21 Aug Air Pollution from Traffic Linked to Age-Related Macular Degeneration
MedicalResearch.com Interview with:
Professor Suh-Hang Hank Ju, PhD
Kaohsiung Medical University
MedicalResearch.com: What is the background for this study?
Response: Nitrogen dioxide (NO2) and carbon monoxide (CO) are 2 major traffic pollutants, which have been shown to increase a risk for respiratory and cardiovascular diseases. We previously showed that chronic exposure of NO2 is also associated with dementia. age-related macula degeneration (AMD) is a leading cause of blindness.
Given the increase of traffic pollutants in many urbanized cities, we investigated whether these two traffic pollutants are associated with the development of age-related macula degeneration in Taiwan.
MedicalResearch.com: What are the main findings?
Response: The main findings are those with the highest level of exposure to NO2 (more than 9825.5 ppb) were nearly twice as likely to develop age-related macula degeneration as those exposed to the lowest level ( less than 6563.2 ppb). Similarly, people who were exposed to the highest level of CO (more than 297.1 ppm) were also more likely to develop AMD than those exposed to the lowest level ( less than 195.7 ppm).
MedicalResearch.com: What should readers take away from your report?
Response: Since primary sources of NO2 and CO in the cities are motor vehicle exhaust and thermal power station, keeping away from these major pollution sources will reduce the risk for age-related macula degeneration.
Our results show that the risk only occurred in people living in the highest quartile of pollution (we divided the pollution into 4 levels). This means if we can reduce the exposure and try not to be in the highest exposure group, the risk can be significantly reduced. Therefore, try not to go outside during the heavy traffic hours, do not jog on the road side when there are a lot of cars.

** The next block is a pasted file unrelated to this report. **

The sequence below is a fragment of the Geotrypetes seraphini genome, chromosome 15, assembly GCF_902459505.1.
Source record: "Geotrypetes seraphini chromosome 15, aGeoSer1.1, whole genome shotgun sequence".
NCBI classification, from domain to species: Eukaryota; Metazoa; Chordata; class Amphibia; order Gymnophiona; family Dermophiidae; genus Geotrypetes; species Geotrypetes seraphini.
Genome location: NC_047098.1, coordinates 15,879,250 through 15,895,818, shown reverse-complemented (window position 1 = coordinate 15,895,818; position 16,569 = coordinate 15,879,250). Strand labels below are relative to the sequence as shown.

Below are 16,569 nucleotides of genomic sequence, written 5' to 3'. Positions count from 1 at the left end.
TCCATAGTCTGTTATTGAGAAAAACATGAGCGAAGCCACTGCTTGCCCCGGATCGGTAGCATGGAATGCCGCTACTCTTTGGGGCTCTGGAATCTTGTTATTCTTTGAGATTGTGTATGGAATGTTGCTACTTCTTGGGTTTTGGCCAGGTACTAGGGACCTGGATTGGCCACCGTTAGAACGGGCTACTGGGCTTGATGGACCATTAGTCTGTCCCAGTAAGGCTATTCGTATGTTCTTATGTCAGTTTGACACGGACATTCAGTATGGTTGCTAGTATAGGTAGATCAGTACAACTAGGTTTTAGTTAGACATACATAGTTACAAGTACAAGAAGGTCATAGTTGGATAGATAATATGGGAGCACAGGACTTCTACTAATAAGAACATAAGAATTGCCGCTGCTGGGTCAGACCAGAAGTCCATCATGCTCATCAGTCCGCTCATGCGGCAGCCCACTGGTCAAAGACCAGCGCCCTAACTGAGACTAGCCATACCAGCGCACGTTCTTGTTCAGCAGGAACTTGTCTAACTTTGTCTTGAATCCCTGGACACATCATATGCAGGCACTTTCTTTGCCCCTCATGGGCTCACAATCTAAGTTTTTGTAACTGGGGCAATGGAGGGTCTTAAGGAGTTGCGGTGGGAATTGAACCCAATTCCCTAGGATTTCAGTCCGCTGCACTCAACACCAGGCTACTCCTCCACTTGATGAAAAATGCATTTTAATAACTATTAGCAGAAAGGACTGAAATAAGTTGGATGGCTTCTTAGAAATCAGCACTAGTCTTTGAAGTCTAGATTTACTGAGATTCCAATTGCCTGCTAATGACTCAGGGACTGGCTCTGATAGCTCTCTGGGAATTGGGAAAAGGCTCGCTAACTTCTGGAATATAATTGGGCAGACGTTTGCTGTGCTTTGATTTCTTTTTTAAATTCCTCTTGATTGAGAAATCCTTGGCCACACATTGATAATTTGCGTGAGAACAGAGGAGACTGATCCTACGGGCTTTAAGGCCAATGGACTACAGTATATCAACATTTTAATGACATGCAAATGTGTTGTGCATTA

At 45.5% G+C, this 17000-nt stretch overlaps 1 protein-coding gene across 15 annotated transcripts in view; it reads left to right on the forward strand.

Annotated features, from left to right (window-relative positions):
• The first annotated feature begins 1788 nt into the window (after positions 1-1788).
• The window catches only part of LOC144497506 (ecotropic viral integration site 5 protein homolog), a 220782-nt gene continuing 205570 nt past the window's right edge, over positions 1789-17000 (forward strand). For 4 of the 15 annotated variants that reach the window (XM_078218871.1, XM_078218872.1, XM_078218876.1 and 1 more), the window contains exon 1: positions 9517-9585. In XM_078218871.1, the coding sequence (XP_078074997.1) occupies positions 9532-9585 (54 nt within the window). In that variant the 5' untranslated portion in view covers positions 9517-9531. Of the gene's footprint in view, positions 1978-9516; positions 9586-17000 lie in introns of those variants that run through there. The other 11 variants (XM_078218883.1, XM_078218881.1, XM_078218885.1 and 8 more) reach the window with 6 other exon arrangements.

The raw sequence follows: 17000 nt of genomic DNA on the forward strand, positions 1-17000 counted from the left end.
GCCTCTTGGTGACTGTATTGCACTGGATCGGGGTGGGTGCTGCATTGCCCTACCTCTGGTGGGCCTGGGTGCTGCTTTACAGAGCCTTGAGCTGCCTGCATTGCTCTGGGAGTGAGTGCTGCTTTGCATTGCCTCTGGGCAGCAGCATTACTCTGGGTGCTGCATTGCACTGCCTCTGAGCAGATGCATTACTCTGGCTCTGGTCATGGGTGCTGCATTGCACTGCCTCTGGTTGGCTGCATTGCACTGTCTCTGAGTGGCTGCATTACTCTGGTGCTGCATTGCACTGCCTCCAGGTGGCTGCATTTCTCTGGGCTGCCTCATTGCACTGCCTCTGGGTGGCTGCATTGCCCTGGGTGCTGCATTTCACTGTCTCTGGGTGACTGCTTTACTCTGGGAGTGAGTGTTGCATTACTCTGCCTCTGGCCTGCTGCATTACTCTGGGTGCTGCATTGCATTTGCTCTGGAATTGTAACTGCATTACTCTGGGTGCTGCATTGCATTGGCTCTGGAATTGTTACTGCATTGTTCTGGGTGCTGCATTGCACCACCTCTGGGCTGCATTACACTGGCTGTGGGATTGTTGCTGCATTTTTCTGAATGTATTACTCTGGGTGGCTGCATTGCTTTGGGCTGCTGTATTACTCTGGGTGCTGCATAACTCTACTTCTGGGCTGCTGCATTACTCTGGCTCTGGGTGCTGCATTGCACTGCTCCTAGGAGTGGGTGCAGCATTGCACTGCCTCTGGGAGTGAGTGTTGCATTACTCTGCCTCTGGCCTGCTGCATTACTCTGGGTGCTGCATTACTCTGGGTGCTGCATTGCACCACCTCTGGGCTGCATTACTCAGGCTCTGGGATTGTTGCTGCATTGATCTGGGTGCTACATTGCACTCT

MedicalResearch.com: What recommendations do you have for future research as a result of this work?
Response: Validation these results from different data is necessary. In addition, it is also important to find the exposure threshold for developing age-related macula degeneration.
MedicalResearch.com: Is there anything else you would like to add?
Response: The air pollutant data are from ambient air quality-monitoring stations, which do not necessarily reflect the exposure of each individual. Therefore, future studies using better assessments of air pollution for each individual will provide more direct evidence for the link between these pollutants and age-related macula degeneration.
Kuang-Hsi Chang, Po-Yuan Hsu, Chun-Ju Lin, Cheng-Li Lin, Suh-Hang Hank Juo, Chung-Ling Liang. Traffic-related air pollutants increase the risk for age-related macular degeneration. Journal of Investigative Medicine, 2019; jim-2019-001007 DOI: 10.1136/jim-2019-001007
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Last Updated on August 21, 2019 by Marie Benz MD FAAD